Drapers asks five top store design agencies how shopfits will evolve alongside changing customer habits in 2018.
‘Online and in-store integration’ – David Dalziel, group creative director, Dalziel & Pow
We’ve seen a move towards more expressive, more distinctive solutions that create more of an experience – something that justifies the investment in operating a store. And we’ve seen two ambitious web brands take physical space: Boden and Joe Browns – very different brands, but both comfortable and thriving in the stores we’ve created.
Operating with a connected-store approach will challenge fashion retail in the next five years. We’ve seen an attempt to integrate online and offline sales in a connected space, but that’s in its infancy in fashion, and is far more prevalent in the service sector, as seen in our work for O2 and Nationwide. Online sales account for 50% of some of our fashion clients, so it must be embraced in the total offer.
This year won’t be a vintage year for new openings, but clients are stepping up to invest in the new reality we face. We have three or four incredibly ambitious projects launching this year. As new stores open, old ones will need to step up and refresh. In the future we will inevitably see fewer and better shops.
‘Localised personalisation’ – Jeff Kindleysides, founder, Checkland Kindleysides
Differentiation will really drive footfall in 2018. Disruption is rife, consumers’ time is increasingly limited and new expectations continue to be created – whether through artificial intelligence or direct-to-consumer retail models – so offering something truly original will be key.
Consumers can see through mass-marketing tactics and are more interested in consuming experiences than products, so if brands want to drive footfall, long-term engagement and ultimately increase sales, they need to think culture, not commerce.
In terms of design, this has resulted in an evolution of “localisation” to full-blown cultural spin-offs offering authentic and tailored consumer engagement. This informed our thinking when designing the American Eagle Studio in New York, which introduced in-store services distinctly relevant to local New York University students, such as a free in-store launderette, which can be used while they study or socialise in the in-store lounge.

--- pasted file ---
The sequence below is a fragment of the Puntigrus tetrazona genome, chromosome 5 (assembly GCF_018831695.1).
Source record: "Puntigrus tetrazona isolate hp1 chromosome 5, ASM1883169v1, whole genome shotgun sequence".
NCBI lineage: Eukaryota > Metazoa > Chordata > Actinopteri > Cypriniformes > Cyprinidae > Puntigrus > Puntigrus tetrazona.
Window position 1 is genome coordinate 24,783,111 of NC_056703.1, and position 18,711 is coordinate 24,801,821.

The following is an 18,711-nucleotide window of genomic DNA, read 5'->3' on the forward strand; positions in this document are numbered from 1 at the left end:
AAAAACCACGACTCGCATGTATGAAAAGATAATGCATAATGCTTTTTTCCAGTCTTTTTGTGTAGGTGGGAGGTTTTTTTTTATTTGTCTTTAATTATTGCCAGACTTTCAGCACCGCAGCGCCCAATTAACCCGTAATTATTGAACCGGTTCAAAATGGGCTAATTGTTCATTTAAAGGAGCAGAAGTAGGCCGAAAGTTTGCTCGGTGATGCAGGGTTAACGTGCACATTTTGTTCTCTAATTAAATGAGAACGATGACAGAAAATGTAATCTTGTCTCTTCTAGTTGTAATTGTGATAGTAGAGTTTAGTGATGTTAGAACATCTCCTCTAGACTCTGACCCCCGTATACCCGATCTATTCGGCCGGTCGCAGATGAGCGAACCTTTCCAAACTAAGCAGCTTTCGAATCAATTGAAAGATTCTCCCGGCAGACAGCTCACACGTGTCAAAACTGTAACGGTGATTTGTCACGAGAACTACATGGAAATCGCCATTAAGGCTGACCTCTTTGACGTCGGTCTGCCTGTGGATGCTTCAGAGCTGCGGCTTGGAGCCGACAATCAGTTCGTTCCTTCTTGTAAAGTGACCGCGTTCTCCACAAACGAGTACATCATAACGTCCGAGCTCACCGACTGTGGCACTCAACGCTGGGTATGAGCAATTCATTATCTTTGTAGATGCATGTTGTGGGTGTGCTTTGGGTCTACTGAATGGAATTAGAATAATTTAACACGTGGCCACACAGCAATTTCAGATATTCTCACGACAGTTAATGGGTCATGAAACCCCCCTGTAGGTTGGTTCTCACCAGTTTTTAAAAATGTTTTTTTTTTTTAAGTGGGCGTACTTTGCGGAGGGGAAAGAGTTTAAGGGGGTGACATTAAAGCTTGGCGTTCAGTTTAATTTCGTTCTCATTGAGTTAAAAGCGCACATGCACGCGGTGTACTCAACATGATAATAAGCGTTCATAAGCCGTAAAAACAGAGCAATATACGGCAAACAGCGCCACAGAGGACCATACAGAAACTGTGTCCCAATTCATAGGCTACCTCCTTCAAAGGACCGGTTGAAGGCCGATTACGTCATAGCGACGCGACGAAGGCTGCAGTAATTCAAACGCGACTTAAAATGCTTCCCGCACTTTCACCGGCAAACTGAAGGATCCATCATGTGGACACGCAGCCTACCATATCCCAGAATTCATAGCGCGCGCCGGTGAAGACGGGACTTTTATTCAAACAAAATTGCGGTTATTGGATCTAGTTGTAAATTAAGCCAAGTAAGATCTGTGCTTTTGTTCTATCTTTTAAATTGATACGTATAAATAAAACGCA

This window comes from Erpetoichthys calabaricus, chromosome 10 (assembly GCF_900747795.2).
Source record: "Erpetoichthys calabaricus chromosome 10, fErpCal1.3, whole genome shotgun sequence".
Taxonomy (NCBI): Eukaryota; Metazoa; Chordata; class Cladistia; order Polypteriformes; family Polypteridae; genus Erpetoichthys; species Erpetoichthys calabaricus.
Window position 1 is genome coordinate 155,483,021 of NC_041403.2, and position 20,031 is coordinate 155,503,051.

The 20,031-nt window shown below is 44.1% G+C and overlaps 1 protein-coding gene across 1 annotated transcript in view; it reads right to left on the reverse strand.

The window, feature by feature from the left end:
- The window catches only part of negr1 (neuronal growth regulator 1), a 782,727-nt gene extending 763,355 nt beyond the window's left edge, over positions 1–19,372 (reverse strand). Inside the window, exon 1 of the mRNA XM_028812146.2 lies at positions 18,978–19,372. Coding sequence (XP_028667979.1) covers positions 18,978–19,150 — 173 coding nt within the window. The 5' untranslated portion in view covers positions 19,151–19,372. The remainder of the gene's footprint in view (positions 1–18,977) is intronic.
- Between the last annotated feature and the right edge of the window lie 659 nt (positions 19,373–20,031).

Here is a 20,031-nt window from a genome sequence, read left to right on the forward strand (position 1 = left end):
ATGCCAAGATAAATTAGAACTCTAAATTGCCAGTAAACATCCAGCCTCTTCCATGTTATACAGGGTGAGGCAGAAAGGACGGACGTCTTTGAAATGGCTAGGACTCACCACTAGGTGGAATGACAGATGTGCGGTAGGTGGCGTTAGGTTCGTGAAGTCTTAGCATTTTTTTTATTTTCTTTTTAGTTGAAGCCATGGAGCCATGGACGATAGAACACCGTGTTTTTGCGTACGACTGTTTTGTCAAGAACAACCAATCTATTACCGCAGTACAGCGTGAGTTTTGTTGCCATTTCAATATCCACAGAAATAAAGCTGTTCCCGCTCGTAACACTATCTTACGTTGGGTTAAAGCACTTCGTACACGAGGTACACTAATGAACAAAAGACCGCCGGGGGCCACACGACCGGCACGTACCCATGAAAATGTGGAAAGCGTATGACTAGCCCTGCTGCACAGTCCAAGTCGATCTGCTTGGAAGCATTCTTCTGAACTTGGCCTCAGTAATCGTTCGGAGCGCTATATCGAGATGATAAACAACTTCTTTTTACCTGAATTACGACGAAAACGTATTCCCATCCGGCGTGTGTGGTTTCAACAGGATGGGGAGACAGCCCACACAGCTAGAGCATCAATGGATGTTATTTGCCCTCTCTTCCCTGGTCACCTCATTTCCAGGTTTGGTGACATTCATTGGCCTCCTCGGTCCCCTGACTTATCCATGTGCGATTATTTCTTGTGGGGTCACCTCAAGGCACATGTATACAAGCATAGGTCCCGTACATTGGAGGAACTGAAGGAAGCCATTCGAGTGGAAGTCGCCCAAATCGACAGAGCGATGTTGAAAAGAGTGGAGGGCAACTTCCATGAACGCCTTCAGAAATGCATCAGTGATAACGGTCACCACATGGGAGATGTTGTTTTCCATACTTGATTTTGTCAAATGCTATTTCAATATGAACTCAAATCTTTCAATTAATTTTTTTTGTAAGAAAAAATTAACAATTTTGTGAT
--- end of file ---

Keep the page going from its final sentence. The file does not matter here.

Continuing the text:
‘Interaction not transaction’ – Irene Maguire, founder and director, Caulder Moore
In a time of uncertainty, consumers are demanding products and services that have a positive impact on the environment and their mood. This creates a more anxious, discerning and demanding consumer, so gaining personal data is key to understanding their behaviour inside out and creating personalised experiences.
This year, retailers will need to focus on whether their store experience amplifies their brand message, and building stories on a stage that promotes interaction with products.
For example, we recently collaborated with Sweaty Betty on its Carnaby Street flagship, combining fashion, fitness, food and beauty to create a cohesive lifestyle vision. We also worked with Aspinal of London on its Regent Street store, weaving in highly detailed signature brand elements throughout its design.
Although very different, both of these provide experiences that create communities around a brand hub – promoting interaction, not transaction.
‘A sharp focus on customer service’ – Anshu Srivastava, director, MRA Architecture & Interior Design
We are working with retailers such as Schuh, which is turning away from cash desks to go cashless, redefining both the customer journey and store associate experience.
In line with this, retailers will be sharpening their focus on customer service in 2018. Those that make it easy for their store associates to respond quickly to their customers’ needs, say on product availability, or the collect-and-return experience, through training or helpful technology, create a crucial commercial advantage.
They will do this by ensuring back-end design does not inadvertently diminish the store associates’ ability to serve the customer. If they feel that spending three hours a day on handling collect and returns means they will “lose out” on commission, for example, it will have a negative impact on face-to-face customer service.
’Shops as engagement platforms’ – John Courtney, director, Bobblehat
Many brands are looking at their costs and that has become a challenge for us, in terms of delivering the very best solutions for them. However, we are very upbeat about 2018 and there are signs that despite the uncertain climate, our clients are looking to grow and find new ways of exciting their customers.
Physical stores are not going away any time soon – they are becoming more and more engaging and experimental. Online is growing every day, but it cannot compete with a true shopping experience – retailers know this, and are therefore increasingly pushing the boundaries of what is possible.
We’re currently working on a very diverse project for 2018 that will embrace an array of brand engagements for four major technical, performance fashion brands. Memorability, high-tech and experiential will all play a part, but at this stage it’s a work in progress.
We are seeing an increased demand for pop-up shops and brand experiences, not just as pure retail opportunities but as engagement platforms. Some of our clients see it as a way of tactically engaging with their customers in a means that traditional retail cannot always deliver.